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I have the following code, which is supposed to search through an array and see if the anything matches the second argument.

def any(check: Set[Any], expr: Boolean): Boolean = {
  var checked = check.filter(_ => expr)
  if (checked == Set())
    return false
    return true

It is supposed to be called like this: any(Set(3, 4, 5, 6), _ > 5)

But when I call it:

error: missing parameter type for expanded function ((x$1) => x$1.$greater(5))

I have very little experience with functional languages, and Scala, so, please give me a thorough explanation of what is going on and how to fix it!

share|improve this question
Oops, that was a last minute edit, I was having trouble with it as Boolean too. – Bobby Tables Jul 13 '12 at 3:01
Scala's type system is very powerful, which unfortunately makes it very difficult for beginners to comprehend sometimes, since error messages are generally unhelpful. – Dan Burton Jul 13 '12 at 5:13

The issue is one of the time in which you evaluate expressions. In your call

check.filter(_ => expr)

you are filtering check by the value of an expression passed in. But in your call, you are passing a function, not a boolean.

What you mean to do, I think, is to pass the function, then evaluate it in your check call. For example:

def any[T](check: Set[T], test: T => Boolean): Boolean = {
  var checked = check.filter(test)
  if (checked == Set())
    return false
    return true

Now you can call this as follows:

any(Set(3, 4, 5, 6), (_:Int) > 5)
share|improve this answer
Set(3, 4, 5, 6).exists(_ > 5)
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There are some misconceptions about Scala in this code. The first one that needs to be addressed is this:

def any(check: Set[Any], expr: Boolean): Boolean = {
  var checked = check.filter(_ => expr)
  if (checked == Set())
    return false
    return true

any(Set(3, 4, 5, 6), _ > 5)

First, expr is a Boolean. A Boolean is either true or false -- it can't be anything else. On the other hand, expr comes from "expression", which I think of as some formula that must be evaluated. So, expr and Boolean are unlikely matches, the first clue that some conceptual problem is afoot.

Now, you pass _ > 5 as expr parameter, but _ > 5 is neither true nor false. 10 > 5 would be true, 3 > 5 would be false, but _ > 5 is a function, and a function is not a Boolean.

Let's consider the underscore... _ > 5 means (x) => x > 5. _ > _ means (x, y) => x > y, and so on. If you don't understand underscore well, don't use it. Use the full syntax instead. You'll gain understanding later, no need to slow down your learning with it.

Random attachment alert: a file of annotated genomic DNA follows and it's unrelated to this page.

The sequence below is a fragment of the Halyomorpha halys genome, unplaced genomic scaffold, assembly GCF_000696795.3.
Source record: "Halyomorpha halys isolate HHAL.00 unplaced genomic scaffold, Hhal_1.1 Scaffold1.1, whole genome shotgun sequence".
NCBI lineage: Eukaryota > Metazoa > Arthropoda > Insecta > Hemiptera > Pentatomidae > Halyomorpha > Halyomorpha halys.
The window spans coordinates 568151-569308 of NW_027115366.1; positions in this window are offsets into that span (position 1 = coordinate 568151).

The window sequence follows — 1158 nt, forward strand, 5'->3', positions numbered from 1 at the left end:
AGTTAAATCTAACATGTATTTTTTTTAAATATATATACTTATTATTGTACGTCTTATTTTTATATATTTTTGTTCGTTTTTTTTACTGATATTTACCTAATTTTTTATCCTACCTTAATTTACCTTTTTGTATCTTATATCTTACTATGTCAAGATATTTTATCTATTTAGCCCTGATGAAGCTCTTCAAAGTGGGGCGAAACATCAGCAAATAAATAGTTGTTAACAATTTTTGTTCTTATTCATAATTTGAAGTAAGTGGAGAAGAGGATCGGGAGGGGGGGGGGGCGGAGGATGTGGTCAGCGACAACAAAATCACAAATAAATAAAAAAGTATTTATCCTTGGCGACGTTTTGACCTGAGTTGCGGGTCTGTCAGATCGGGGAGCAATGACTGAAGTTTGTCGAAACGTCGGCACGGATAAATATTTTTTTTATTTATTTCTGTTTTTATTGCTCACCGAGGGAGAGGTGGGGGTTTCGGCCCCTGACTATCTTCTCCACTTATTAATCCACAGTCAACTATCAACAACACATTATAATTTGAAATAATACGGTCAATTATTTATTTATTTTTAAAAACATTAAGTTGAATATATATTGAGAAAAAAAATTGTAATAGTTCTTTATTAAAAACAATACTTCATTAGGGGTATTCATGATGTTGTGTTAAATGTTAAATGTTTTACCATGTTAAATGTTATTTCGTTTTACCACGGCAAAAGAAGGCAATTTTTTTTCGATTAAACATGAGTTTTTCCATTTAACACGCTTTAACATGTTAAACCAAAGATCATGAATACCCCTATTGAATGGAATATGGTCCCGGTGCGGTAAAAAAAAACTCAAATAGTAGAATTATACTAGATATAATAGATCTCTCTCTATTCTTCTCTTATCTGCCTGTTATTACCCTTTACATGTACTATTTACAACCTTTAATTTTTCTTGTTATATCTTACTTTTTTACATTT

Now, I bring that up because of the other conceptual problem, which is this:

_ => expr

This is more or less equivalent to z => expr, that is, a function which completely ignores the parameter it has received. Notice that the meaning of underscore here is different than above. In fact, I've once counted 11 different meanings for underscore, in this answer. One more reason to avoid using underscores until you understand them.

So, the problem with your code is that:

  1. You are receiving a Boolean where you wanted a Function1[Any, Boolean].
  2. You are ignoring the element being filtered when computing whether it should be filtered or not (I assume because that's the only syntax that compiled, because of 1).
  3. You are passing a function where it is expected a Boolean.

Now, the code won't work even if you fix 1 and 2 because _ > 6 is not a valid Function1[Any, Boolean], since Any does not implement >.

I suspect you come from a dynamic language background, and use Any as a quick "fallback" to not having to tell what is the type of the things you are handling. Don't do it -- using Any doesn't make things easier, it makes things harder.

There are two other answers that show how to write that method correctly, and I'll defer to them the particulars. I only wanted to address the general problem, and see if I can't guide you into avoiding such problems in the future.

share|improve this answer
Thanks a lot, great answer, you were right about the dynamic language thing, i come from Ruby and Python :) – Bobby Tables Jul 13 '12 at 20:47

In addition to @RayToals answer:

If you create multiple parameter lists, it is possible to use Scalas type inference:

def any[T](check: Set[T])(test: T => Boolean): Boolean = {
  val checked = check.filter(test)

scala> any(Set(3,4,5,6))(_>5)
res6: Boolean = true

scala> any(Set(3,4,5,6))(_>6)
res7: Boolean = false

Note: Don't use return statements (in particular don't return true and false explicitly) - most times they are not needed. In addition, don't use a var when you are not exactly sure you need it. At last, is is possible to write the whole method in a single expression:

def any[T](check: Set[T])(test: T => Boolean): Boolean =
share|improve this answer

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